With sadness and horror I read about Adelir Carmen Lemos de Goés, a 29 year old pregnant woman, in Torres, Rio Grande do Sul, Brazil, being forced by the authorities to have a caesarean, on 1 April, 2014.
On 31 March, she had a scan and was examined by a doctor, who said she needed an immediate caesarean as she had already had two previous caesareans, the baby was breech and her pregnancy was 42 weeks.
Adelir, saying she would prefer a VBAC (vaginal birth after caesarean) in the hospital -although there was no staff to support her choice, signed a document taking responsibility for her decision and went home to await labour, with her doula, Stephany Hendz. In the middle of the night, when Adelir was already in established labour, armed police and medical personnel arrived in two military police cars and an ambulance, to force her to Hospital Nossa Senhora dos Navegantes, for a caesarean. In the name of risk to the unborn baby, the doctor had asked judge Liniane Maria Mog da Silva, to issue an injunction to bring her in for caesarean section. She was submitted to surgery by force, against her will. Yesterday, the result of her ultrasound scan circulated on Facebook, showing a gestational age of 40 weeks.
Brazil’s major press, including Globo G1, reported the story on 2April, which you can see here and also translated here. According to Adelir, “Two military police cars came and an ambulance to take us from our house. I was very anxious. I was all but handcuffed,” she said, alleging verbal abuse by police.
Here, you can see Adelir speaking about the terrifying experience of police arriving at her house when she was in established labour, contracting every 5 minutes, and being forced to hospital for surgery. You don’t need to understand Portuguese to see how she feels.
The response in Brazil has been mixed: Most Brazilians do not sympathize with Adelir, the outraged birth activists or the ‘crazy feminists’, who support a mother’s right to make her own choices about birth and risk. But there is a strong, groundswell movement for the humanization of birth, fronted by ReHuNa (League for the Humanization of Childbirth), which considers this brutal incident to be an unacceptable breach of human rights, and is demanding that the Justice Department take action to address it. Peaceful protest demonstrations are being staged on 11 April in São Paulo, Rio de Janeiro, Torres, Belem and across the world at all Brazilian embassies. The UK embassy of Brazil is at 16 Cockspur St, London SW1Y 5BL. For more information please visit: weareadelir.blogspot.co.uk
Birth activists have started a petition on Avaaz, which you can sign here, to oppose the infringement on civil liberty, and extreme technical incompetence of doctors and government. They claim the incident not only breaches the Code of Medical Ethics, but goes against basic evidence: “Labour is a safe and appropriate choice for most women who have had one or more previous caesareans” and “pelvic planned vaginal delivery of breech babies may be reasonable under the guidelines of hospital protocols.” (ACOG Bulletin for clinical practice No. 115, 2010). You can read a full translation of the Avaaz petition here.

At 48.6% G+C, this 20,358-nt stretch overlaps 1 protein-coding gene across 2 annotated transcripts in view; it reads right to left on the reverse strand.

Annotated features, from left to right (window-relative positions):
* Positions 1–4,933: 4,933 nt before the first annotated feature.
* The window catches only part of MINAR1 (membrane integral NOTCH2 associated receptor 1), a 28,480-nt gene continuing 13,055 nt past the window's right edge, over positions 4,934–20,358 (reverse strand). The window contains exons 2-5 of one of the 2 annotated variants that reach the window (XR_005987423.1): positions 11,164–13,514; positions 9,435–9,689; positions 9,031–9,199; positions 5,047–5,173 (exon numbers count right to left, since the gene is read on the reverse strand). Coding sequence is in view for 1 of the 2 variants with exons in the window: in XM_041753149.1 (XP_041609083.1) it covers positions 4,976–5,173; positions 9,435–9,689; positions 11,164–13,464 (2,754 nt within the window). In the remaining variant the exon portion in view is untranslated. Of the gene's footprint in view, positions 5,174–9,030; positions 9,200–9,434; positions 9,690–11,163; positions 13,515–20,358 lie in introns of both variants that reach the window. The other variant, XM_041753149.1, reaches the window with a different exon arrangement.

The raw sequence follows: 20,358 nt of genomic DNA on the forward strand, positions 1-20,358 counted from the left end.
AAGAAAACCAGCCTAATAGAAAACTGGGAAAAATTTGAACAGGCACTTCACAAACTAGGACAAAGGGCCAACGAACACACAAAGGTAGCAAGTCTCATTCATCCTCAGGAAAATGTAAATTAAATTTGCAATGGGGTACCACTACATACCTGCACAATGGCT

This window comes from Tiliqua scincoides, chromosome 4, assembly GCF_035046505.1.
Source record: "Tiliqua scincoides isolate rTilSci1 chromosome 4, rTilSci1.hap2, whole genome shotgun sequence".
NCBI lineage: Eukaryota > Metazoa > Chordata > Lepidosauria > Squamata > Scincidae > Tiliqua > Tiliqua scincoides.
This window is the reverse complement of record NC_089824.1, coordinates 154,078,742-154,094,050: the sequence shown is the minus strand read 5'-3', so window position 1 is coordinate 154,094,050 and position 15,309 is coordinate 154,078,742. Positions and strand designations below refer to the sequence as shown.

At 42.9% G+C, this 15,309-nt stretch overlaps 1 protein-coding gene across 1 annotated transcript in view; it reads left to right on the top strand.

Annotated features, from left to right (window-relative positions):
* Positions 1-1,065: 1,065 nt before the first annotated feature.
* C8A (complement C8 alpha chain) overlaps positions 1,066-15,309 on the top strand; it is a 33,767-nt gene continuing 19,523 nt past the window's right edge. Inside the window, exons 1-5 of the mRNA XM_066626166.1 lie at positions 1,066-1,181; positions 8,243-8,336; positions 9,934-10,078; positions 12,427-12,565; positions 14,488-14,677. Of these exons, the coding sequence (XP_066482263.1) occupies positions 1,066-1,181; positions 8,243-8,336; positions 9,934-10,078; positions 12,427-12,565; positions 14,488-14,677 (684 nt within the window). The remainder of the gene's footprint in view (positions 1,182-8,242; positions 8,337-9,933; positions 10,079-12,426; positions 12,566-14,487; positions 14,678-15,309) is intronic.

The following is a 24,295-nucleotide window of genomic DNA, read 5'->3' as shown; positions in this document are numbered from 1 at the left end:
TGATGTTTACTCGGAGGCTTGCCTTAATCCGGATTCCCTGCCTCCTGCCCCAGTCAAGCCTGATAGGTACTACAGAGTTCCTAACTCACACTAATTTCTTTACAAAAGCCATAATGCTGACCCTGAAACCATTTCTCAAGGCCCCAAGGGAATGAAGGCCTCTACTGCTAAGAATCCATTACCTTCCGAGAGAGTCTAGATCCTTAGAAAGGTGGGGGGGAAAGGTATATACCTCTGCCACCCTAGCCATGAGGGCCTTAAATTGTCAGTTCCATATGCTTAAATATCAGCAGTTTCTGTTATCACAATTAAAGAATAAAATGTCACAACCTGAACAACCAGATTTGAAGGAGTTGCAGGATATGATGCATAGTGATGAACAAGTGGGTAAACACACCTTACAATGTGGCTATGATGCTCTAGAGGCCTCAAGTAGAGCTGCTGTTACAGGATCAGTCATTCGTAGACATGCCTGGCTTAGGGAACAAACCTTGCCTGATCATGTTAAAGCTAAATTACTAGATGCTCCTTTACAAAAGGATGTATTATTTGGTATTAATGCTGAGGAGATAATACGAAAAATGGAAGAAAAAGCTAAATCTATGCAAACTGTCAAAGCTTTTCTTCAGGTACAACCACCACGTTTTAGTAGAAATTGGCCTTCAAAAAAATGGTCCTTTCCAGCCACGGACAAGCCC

A formal complaint has been lodged at the Secretariat of Justice and Human Rights of the Presidency of the Republic by Artemis, a Brazilian NGO promoting women’s autonomy and the prevention and eradication of all forms of violence against women. Here, you can see their letters on Ligia Moreiras Sena’s blog. @birthrightsorg have responded with this excellent blog on obstetric violence and use of ‘risk’ to legally justify treating women’s bodies “as public objects subject to the whims of the medical profession backed by the coercive power of the state” (Birthrights, 2014). Read also @KathiValeii’s powerful and passionate blog, ‘The war on women just got bloody brutal’ at Birthanarchy.
As Daphne Rattner, president of ReHuNa points out, this incident has occurred in the week that Brazilians are counting fifty years since the military coup d’etat in 1964, making it all the more grimly poignant that armed police were involved in forcing Adelir to hospital for unwanted surgery. It has Brazilians wondering who will be next to be dragged away by police, and if Adelir or her husband, Emerson, had resisted or reacted, would they have been shot?
Thanks to The Iolanthe Midwifery Trust, I’m going to Brazil for an elective midwifery placement at Hopsital Sofia Feldman, a beacon for the humanized model of care in Brazil, and attend the 9th Normal Labour and Birth Conference. It’s going to be an incredible journey back to Brazil, the country I adore. I anticipate learning a lot from the midwives there, determined to support women to birth their babies where, how, with whom, and when they want; and fighting for an end to obstetric violence of all kinds.
“Humanized Birth”, as Elis Almeida puts it so powerfully in her blog Parto Humanizado no SUS, (translated here) “contrary to what most people think, is not background music and/or low light at birth, but a set of actions aimed at a satisfying birth experience, in which the woman and the baby are the protagonists, where attention and care are fully focused on the mother and baby dyad, and not on the doctor and institution”. A bill was passed by the government on 25 September 2013 legislating for humanized conditions at birth, but ‘what’, asks Almeida, ‘is the point of having a law if it is not supported and enforced by existing policies and practices?’
I trust that Adelir’s case will mark a turning point, a pivotal moment in the ongoing fight against obstetric violence, and catalyse lucidity and urgent action to humanize childbirth in Brazil.